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Germany

Forced Marriage In Germany: Troubling Findings From The First National Census

A new study on forced marriages in Germany has some disturbing findings: 30,000 such cases may exist and 30% of the girls were younger than 18. The youngest victim was nine years old.

Germany's Minister of Families Kristina Schröder (Michael Panse)
Germany's Minister of Families Kristina Schröder (Michael Panse)

*NEWSBITES

The first ever study on forced marriages in Germany found as many as 30,000 cases, including a particularly high number of teenaged female victims, many of whom were threatened with violence.

Most girls and women in the study were from immigrant families, although approximately one-third were born in Germany. Of those born abroad, most had lived in Germany for five or more years. Turkey was the country of origin of 23% of cases, while 8% of the brides came from the Balkans (Serbia, Kosovo or Montenegro), and 6% from Iraq, according to the study commissioned by Germany's Minister of Families Kristina Schröder.

Roughly 30% were girls 17 years of age or younger when they were either forced to marry or when the subject was broached to them by their family. Nearly a third (27%) were threatened with a weapon or with death if they did not agree to go through with the marriage.

Munich sociologist Aydin Findikci estimates the total number of forced marriage cases in Germany to be 30,000 but arriving at an exact figure is difficult -- especially as it may sometimes be hard to distinguish between a forced marriage and an arranged one. Many forced marriages only come to light when some crime is connected to them, or when the young women or girls find the courage to seek help outside the family.

One-third of women and girls in the study sought help on their own. Another third were persuaded by friends, and the remaining third were put in touch by teachers or social workers. When they took part in the study, 40% were between the ages of 18 and 21, but 30% were minors. The youngest was nine years old, the oldest 55. The research concluded that 71% had not yet been married when they sought help.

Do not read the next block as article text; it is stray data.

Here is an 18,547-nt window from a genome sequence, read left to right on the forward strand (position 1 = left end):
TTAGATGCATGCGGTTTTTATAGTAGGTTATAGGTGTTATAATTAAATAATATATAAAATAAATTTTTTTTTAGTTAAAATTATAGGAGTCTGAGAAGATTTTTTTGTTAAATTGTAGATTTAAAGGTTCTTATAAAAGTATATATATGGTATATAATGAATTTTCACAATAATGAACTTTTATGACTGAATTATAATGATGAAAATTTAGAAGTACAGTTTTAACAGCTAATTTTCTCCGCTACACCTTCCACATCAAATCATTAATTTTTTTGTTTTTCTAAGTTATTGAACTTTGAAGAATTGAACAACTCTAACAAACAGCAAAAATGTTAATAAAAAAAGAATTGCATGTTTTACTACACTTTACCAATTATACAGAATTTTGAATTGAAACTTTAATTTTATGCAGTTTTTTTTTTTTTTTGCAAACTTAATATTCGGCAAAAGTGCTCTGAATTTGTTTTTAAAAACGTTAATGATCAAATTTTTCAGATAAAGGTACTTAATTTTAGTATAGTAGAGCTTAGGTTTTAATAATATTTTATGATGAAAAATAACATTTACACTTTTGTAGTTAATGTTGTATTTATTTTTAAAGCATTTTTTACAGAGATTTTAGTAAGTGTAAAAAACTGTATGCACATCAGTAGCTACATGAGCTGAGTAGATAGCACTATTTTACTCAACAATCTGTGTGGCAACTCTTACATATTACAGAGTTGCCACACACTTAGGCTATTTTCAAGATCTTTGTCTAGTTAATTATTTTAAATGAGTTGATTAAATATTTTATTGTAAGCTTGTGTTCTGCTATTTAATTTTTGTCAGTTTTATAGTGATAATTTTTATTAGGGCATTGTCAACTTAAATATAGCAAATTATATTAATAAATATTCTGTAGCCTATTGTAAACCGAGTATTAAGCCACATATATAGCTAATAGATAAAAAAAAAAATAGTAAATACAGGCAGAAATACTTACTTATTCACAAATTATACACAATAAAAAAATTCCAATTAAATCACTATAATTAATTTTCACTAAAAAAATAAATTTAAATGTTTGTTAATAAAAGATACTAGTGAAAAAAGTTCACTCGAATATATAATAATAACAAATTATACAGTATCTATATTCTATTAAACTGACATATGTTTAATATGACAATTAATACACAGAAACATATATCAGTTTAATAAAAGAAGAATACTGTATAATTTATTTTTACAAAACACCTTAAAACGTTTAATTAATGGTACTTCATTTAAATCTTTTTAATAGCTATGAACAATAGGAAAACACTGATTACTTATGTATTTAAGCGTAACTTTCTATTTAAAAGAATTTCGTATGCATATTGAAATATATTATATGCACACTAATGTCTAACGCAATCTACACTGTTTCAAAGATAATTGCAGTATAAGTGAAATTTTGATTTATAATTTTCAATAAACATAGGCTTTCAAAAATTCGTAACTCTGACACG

The study showed that the better the girl spoke German and the better educated she was, the more likely she was to seek help. Those who had already been married had a considerably lower level of education. The study was conducted during 2009 and 2010 – 1,445 counseling services around the country were asked to participate, of which 830 signed on.

Read the full story in German by Miriam Hollstein

Photo - Michael Panse

*Newsbites are digest items, not direct translations

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Ideas

Orbán And Kaczynski, A Duet In The Key Of Fascism

As the populist leaders face sinking poll numbers and the nearby war in Ukraine, they turn to the tactics of racism and transphobia, which ultimately adds up to fascist tactics.

Caricature featuring Hungarian Prime Minister Viktor Orban and Polish politician Jaroslaw Kaczynski

Wojciech Maziarski

-OpEd-

WARSAW — Soaring inflation, economic stagnation, pressure from Brussels and the blockade of European funds, war on the eastern front...

The autocratic governments of Viktor Orbán and Jaroslaw Kaczynski are facing a wave of adversity they have not faced before.

Their governed subjects are starting to get fed up, taking to the streets, blocking bridges (in Budapest), and chanting: "You will sit!". Poll ratings for Orbán's Fidesz party in Hungary and Kaczynski's PiS in Poland keep falling.

So the pair of autocrats are reaching for a tried-and-true method of distraction: inventing alleged "enemies of the nation" and pointing the blame at them.

Kaczynski has taken aim at transgender people to rouse the attention of the God-fearing masses — even if some voters from his party are forced to listen to the leader's stories with amazement and slight distaste.

Orbán, on the other hand, brought out an artillery of a heavier caliber. Last month, in his annual keynote speech he reached for arguments from the arsenal of 20th-century racism and — yes, let's not be afraid of the word — fascism.

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